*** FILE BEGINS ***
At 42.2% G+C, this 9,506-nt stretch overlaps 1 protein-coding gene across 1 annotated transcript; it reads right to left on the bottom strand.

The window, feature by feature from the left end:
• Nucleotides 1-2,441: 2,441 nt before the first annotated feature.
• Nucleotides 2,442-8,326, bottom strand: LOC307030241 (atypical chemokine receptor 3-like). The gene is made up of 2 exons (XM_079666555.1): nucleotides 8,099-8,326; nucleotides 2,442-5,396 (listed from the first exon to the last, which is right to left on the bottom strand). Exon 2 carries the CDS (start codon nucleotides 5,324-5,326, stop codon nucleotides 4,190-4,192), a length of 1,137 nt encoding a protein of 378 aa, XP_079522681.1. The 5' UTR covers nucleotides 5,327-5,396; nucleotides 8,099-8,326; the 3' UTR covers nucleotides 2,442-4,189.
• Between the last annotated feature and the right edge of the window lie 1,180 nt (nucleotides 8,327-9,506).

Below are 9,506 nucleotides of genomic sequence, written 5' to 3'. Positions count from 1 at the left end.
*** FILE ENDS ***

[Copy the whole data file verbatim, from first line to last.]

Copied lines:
At 42.2% G+C, this 9,506-nt stretch overlaps 1 protein-coding gene across 1 annotated transcript; it reads right to left on the bottom strand.

The window, feature by feature from the left end:
• Nucleotides 1-2,441: 2,441 nt before the first annotated feature.
• Nucleotides 2,442-8,326, bottom strand: LOC307030241 (atypical chemokine receptor 3-like). The gene is made up of 2 exons (XM_079666555.1): nucleotides 8,099-8,326; nucleotides 2,442-5,396 (listed from the first exon to the last, which is right to left on the bottom strand). Exon 2 carries the CDS (start codon nucleotides 5,324-5,326, stop codon nucleotides 4,190-4,192), a length of 1,137 nt encoding a protein of 378 aa, XP_079522681.1. The 5' UTR covers nucleotides 5,327-5,396; nucleotides 8,099-8,326; the 3' UTR covers nucleotides 2,442-4,189.
• Between the last annotated feature and the right edge of the window lie 1,180 nt (nucleotides 8,327-9,506).

Below are 9,506 nucleotides of genomic sequence, written 5' to 3'. Positions count from 1 at the left end.